Skip to main content

Lumbar Stenosis

What is Lumbar Stenosis?

Lumbar spinal stenosis is a narrowing of the spinal canal that compresses the nerves and blood vessels at the level of the lumbar vertebrae. In people who have it, the spine is narrowed in one or more places: the space at the center of the spine, the canals where nerves branch out from the spine, and/or the space between the bones of the spine. The narrowing puts pressure on the spinal cord and nerves and can cause pain.

What You Can Expect at UTHealth Neurosciences

At UTHealth Neurosciences, we first investigate options for nonsurgical treatment, including medical management, pain management, physical therapy, rehabilitation, and watchful waiting. When surgery is needed, our neurosurgeons routinely employ innovative minimally invasive techniques. Throughout the treatment process, our team works closely with the doctor who referred you to ensure a smooth transition back to your regular care plan. While you are with us, you can expect expert care, excellent communication, and genuine compassion.

Causes of Lumbar Stenosis

While lumbar stenosis may affect younger patients, it is most often caused by degeneration of the spine associated with aging. It may also be caused by arthritis, inherited conditions, tumors of the spine, injuries, or calcium deposits on ligaments that run along the spine.

Early Signs of Lumbar Stenosis and Diagnosis

Signs of lumbar stenosis may vary from none to mild to severe, or they may appear slowly and worsen over time. Symptoms that support a diagnosis of lumbar stenosis are age; radiating leg pain that worsens with prolonged standing or walking and is relieved by sitting, lying down, or bending forward at the waist; numbness, weakness, pain, or cramping in the legs; and a wide stance when walking. Other clues are weakness or decreased sensation in the legs, decreased reflexes in the legs, and balance difficulties, all of which are strongly associated with lumbar spinal stenosis. In severe cases, lumbar stenosis may cause loss of bladder and bowel control.

Our spine specialists diagnose lumbar stenosis based on your history of symptoms, a physical exam, and imaging tests that may include X-rays, CT scan, or MRI.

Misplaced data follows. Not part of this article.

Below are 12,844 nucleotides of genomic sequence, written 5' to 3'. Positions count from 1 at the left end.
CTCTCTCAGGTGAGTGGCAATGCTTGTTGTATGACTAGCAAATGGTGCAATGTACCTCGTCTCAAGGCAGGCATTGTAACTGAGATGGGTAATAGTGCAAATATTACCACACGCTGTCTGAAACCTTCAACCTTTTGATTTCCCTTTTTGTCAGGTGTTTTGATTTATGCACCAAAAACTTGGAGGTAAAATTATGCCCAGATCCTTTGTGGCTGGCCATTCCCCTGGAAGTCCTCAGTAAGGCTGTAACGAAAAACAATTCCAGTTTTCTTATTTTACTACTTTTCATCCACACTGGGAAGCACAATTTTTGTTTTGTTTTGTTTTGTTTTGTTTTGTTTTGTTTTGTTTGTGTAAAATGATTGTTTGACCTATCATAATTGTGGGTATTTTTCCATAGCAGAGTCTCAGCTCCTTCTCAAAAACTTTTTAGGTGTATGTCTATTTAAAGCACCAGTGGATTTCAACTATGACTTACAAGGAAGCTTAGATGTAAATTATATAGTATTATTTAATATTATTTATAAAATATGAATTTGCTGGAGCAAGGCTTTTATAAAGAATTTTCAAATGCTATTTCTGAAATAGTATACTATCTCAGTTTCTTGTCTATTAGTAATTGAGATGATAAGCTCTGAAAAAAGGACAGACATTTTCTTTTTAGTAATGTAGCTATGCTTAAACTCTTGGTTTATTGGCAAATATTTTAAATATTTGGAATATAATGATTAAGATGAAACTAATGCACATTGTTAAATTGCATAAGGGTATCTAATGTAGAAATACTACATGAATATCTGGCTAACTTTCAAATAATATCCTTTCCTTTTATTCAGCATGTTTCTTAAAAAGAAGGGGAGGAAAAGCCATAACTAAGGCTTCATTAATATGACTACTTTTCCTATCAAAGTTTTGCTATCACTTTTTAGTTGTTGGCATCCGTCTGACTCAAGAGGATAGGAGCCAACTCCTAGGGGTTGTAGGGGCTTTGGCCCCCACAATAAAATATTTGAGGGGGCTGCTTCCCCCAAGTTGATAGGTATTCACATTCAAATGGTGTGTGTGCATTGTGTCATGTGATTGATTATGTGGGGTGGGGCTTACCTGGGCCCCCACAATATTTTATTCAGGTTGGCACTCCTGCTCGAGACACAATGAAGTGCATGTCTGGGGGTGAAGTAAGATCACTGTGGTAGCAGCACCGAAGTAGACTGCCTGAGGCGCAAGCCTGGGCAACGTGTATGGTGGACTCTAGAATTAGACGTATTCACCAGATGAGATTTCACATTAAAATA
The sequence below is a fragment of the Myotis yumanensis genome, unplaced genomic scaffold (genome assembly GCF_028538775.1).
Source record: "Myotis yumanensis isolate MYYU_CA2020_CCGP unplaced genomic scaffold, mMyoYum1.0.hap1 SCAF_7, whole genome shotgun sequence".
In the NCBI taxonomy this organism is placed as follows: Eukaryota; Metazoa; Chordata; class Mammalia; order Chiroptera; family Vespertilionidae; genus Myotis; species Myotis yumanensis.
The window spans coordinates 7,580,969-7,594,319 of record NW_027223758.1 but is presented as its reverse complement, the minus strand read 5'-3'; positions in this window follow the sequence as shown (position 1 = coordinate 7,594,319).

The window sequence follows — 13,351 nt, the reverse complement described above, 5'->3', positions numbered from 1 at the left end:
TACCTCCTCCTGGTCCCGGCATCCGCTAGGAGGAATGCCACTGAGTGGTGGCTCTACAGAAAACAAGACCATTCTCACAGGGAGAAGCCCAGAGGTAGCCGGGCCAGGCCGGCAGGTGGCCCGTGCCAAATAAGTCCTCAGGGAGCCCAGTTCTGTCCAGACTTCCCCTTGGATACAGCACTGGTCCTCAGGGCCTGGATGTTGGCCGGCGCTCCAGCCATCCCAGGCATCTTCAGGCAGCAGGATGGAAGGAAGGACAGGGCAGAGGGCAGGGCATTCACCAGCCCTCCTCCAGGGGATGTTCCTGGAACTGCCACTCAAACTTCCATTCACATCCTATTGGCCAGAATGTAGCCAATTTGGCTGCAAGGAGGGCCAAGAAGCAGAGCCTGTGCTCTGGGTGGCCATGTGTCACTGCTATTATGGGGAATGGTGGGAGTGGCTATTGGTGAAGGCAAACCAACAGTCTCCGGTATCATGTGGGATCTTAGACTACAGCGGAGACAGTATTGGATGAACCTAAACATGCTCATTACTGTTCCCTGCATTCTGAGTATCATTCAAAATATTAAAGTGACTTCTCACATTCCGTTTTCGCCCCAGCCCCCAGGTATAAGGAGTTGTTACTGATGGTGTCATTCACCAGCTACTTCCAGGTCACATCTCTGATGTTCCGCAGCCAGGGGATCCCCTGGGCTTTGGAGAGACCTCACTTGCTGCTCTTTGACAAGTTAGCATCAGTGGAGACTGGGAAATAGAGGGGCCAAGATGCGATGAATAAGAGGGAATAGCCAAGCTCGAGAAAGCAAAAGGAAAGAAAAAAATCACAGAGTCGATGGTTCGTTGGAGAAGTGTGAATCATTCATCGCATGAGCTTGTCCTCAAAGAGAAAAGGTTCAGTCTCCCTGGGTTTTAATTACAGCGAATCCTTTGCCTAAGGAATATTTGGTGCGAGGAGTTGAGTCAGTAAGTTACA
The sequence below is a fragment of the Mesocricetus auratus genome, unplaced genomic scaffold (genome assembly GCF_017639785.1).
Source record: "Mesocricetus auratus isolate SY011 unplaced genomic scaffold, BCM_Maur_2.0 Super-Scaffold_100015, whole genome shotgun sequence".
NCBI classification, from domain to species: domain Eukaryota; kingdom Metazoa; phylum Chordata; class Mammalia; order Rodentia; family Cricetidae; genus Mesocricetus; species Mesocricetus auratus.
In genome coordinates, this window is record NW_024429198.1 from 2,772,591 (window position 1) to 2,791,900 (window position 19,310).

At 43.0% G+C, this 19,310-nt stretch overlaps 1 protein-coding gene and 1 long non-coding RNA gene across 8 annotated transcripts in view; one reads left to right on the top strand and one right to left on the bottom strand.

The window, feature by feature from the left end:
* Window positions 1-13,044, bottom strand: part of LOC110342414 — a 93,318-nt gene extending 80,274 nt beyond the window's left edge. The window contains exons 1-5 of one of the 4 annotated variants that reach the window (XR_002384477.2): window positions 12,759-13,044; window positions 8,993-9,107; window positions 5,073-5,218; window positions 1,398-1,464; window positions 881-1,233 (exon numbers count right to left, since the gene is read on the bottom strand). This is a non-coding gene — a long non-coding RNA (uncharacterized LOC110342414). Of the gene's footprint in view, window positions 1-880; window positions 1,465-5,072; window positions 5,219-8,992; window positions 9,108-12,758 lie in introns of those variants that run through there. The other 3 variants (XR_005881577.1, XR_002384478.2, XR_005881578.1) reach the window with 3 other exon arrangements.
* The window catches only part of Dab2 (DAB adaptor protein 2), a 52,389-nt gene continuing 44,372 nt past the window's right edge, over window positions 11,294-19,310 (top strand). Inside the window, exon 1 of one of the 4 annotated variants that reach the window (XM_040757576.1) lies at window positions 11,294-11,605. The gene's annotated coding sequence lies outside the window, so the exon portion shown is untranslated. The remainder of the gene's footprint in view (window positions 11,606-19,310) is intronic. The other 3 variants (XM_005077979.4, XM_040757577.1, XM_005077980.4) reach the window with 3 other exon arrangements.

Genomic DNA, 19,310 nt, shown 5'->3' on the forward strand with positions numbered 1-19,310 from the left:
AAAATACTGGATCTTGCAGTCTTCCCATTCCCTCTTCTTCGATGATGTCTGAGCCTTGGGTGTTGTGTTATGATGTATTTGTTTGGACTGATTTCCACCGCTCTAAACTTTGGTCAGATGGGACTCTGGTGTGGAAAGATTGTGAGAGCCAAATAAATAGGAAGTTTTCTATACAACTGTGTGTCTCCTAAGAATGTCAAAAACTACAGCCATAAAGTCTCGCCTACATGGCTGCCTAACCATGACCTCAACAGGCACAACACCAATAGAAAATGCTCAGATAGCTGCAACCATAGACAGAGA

Your physician may recommend anti-inflammatory drugs to reduce inflammation and relieve pain; physical therapy; or corticosteroid or anesthetic injections administered by an interventional pain management specialist.

Surgery may be considered for people who have difficulty walking or problems with bowel or bladder control. The traditional treatment is lumbar laminectomy, also called decompression surgery, or minimally invasive lumbar laminectomy.

The UTHealth Neurosciences Spine Center brings together a multidisciplinary team of board-certified, fellowship-trained neurosurgeons, neurologists, researchers, and pain management specialists who work together to help provide relief for even the most complex problems. People who suffer from radiculopathy, spondylosis, spinal stenosis, herniated disc, degenerative disc disease, peripheral nerve disorders, spinal cord injury, or other trauma benefit from our collaborative expertise in managing spine disorders. Before recommending surgery, your physician team will investigate options for nonsurgical treatment, including medical management, interventional pain management, physical therapy, and watchful waiting when appropriate.

Spine Disease and Back Pain

Contact Us

At UTHealth Neurosciences, we offer patients access to specialized neurological care at clinics across the greater Houston area. To ask us a question, schedule an appointment, or learn more about us, please call (713) 486-8100, or click below to send us a message. In the event of an emergency, call 911 or go to the nearest Emergency Room.

Contact Us

  • This field is for validation purposes and should be left unchanged.